Preparing South Africa for a Digital Age: FPB Amendments Act Signed Into Effect


Chairperson of Film and Publication Board council, Zama Mkosi during a press briefing on South Africa's Films and Publications Amendment Act, which was declared operational on 1 March (Photo via Jacques Nelles/The Citizen).

The South African Film and Publication Board, or FPB, held a briefing on Thursday discussing changes to the 2019 FPB Amendments Act and explained the expanded role of the FPB in protecting the public from harmful content in a digital age.

The role of the Film and Publication board or FPB is to regulate the content of films, games and certain publications through classifications. They do so by balancing freedom of speech with the obligation to protect families and young children from potentially harmful materials.

The 2019 FPB Amendments act is meant to bring the classification system more aligned with the national constitution. The FPB says this legislation prioritizes protection of children from harmful content and creates mechanisms for the board to regulate online platforms. 

The board said there was a need for new regulations because of the ever evolving digital sphere, which has now overtaken our society. They said these new regulations allow for the decriminalization of adult content on digital platforms. The regulations also create a system for independent, third-party classifying of content outside of the official; ratings given by the FPB.

The Amendment Act was signed into law and enacted last Tuesday, 1 March. The FPB held a briefing to discuss its impact later in the week. Deputy Minister of Communications and Digital Technologies, Philly Mapulane said signing the bill into law was monumental.

Mapulane said the amendments act was about balancing rights and responsibilities in our democratic Constitution in a new digital world.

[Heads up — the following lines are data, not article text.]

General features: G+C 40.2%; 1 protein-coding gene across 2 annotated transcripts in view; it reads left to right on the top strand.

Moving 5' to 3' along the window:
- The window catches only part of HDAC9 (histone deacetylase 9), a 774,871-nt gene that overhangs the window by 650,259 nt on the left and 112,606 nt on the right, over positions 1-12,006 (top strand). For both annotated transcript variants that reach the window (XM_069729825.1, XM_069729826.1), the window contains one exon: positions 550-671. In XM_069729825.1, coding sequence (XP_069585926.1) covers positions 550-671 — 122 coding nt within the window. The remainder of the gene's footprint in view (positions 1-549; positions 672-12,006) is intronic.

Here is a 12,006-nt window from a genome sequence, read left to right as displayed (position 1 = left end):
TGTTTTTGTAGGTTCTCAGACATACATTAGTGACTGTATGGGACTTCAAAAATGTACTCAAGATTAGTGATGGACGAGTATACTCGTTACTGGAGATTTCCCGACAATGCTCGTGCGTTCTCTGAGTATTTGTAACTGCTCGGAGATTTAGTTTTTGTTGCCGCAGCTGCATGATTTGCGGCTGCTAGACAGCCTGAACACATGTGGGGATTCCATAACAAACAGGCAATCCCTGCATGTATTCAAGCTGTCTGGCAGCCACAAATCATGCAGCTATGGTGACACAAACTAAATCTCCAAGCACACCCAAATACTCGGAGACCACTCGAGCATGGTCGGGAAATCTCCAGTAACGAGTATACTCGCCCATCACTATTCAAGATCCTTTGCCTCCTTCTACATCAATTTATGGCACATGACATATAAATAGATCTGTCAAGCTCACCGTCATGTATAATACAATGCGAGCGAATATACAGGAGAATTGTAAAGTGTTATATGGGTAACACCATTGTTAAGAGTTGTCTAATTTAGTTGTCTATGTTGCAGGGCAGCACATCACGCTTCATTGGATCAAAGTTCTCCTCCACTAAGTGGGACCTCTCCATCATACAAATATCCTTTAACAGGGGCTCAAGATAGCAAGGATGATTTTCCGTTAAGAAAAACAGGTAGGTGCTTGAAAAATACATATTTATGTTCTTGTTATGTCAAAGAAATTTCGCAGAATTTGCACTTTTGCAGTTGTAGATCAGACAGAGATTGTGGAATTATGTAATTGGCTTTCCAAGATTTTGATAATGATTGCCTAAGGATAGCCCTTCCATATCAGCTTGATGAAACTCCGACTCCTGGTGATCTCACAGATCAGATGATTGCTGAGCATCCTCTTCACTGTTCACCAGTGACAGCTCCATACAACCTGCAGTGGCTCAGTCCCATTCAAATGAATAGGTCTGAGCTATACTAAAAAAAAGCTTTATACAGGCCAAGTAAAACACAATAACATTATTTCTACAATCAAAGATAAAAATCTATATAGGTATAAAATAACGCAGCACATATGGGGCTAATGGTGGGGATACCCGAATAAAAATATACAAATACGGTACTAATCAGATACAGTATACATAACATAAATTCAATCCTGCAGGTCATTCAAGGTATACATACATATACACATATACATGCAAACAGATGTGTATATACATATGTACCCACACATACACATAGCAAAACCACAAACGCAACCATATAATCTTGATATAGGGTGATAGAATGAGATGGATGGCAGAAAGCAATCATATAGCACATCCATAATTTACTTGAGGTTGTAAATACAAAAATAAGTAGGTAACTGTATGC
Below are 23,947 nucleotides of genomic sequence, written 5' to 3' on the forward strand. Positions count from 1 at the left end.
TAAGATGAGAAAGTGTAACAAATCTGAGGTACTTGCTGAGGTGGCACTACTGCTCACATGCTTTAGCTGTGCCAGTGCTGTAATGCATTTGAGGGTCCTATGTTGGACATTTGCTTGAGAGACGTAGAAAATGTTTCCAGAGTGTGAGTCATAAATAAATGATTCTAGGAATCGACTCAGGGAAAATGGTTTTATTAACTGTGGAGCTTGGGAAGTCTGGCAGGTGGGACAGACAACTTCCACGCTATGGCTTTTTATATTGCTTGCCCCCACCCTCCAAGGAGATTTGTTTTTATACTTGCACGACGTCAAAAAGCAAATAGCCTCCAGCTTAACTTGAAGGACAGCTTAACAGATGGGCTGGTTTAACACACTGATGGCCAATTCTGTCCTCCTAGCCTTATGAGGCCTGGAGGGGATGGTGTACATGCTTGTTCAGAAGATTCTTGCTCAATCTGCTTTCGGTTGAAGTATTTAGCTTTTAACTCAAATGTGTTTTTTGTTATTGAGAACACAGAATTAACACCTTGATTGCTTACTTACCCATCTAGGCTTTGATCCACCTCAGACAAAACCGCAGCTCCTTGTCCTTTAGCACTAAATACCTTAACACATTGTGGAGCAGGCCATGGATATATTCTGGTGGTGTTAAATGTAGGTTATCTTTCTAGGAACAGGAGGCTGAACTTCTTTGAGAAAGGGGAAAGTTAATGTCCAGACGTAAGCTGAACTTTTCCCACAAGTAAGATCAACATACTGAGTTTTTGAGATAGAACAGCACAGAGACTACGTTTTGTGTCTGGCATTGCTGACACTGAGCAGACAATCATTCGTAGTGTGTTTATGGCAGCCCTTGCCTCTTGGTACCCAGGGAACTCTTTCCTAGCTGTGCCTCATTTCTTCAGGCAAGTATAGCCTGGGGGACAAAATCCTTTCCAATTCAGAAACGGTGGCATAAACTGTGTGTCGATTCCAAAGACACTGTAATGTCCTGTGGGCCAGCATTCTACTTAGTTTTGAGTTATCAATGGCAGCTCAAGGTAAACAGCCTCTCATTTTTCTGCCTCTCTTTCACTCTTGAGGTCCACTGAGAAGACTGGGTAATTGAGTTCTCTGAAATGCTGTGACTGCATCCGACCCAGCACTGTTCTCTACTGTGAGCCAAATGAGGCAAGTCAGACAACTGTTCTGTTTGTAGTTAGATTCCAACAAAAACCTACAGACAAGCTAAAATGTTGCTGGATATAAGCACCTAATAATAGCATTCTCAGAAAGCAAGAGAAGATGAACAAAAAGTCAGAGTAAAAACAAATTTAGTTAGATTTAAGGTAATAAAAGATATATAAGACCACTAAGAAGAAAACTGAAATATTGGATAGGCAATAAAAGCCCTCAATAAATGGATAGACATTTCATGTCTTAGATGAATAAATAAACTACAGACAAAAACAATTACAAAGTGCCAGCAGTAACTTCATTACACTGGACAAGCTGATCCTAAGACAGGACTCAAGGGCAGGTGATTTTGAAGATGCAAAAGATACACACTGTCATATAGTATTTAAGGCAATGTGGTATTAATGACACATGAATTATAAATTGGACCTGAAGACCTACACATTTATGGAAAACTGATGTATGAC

According to the South African Audit Bureau of Circulation, daily newspaper circulation declined 14 percent last year, meanwhile mobile connections in the country grew by more than 3 million in that same span.

Mapulane said the reality of more reliance on digital platforms to provide information also means policy must adapt to suit the needs of the people.

The amendment act aims to provide greater clarity for online regulations and provide clear guidelines about punishments for violations.

Those new regulations seek to provide mechanisms for the public to report issues it sees in content moderation.

The act gives may also give the FPB a bit more power because it addresses what is public, what is commercial, and what the board is allowed to classify.      

At the briefing, Chairperson of the FPB Council, Zama Mkosi, said this act is a step toward progress. She said she believes it will help facilitate the flow of information across the country. 

Mkosi said the internet age brings both benefits and challenges. For example, it promotes freedom of expression, but it also creates more platforms for trauma.

The chairperson said while the new amendment act is progress, it isn’t perfect because the speed of the law rarely keeps up with the progress of technology.   

Mkosi said she believes the FPB Amendment act modernizes the law to bring it closer to the realities of the digital world. She said it does this through two approaches: self-regulation and distinguishing commercial from non-commercial distributors online.

An additional change brought by the amendment is the establishment of an enforcement committee which is a quasi-judicial program that conducts investigations into disputed cases of the FPB amendments act.

The department of communications said these changes to the amendment are aimed at protecting South Africans and preparing them for the digital age. 

The Department of Communications said it is prepared to engage with the public through workshops and listening sessions to ensure all South Africans are on the same page about the changes created by the FPB Amendments Act.

By Ben Rappaport 


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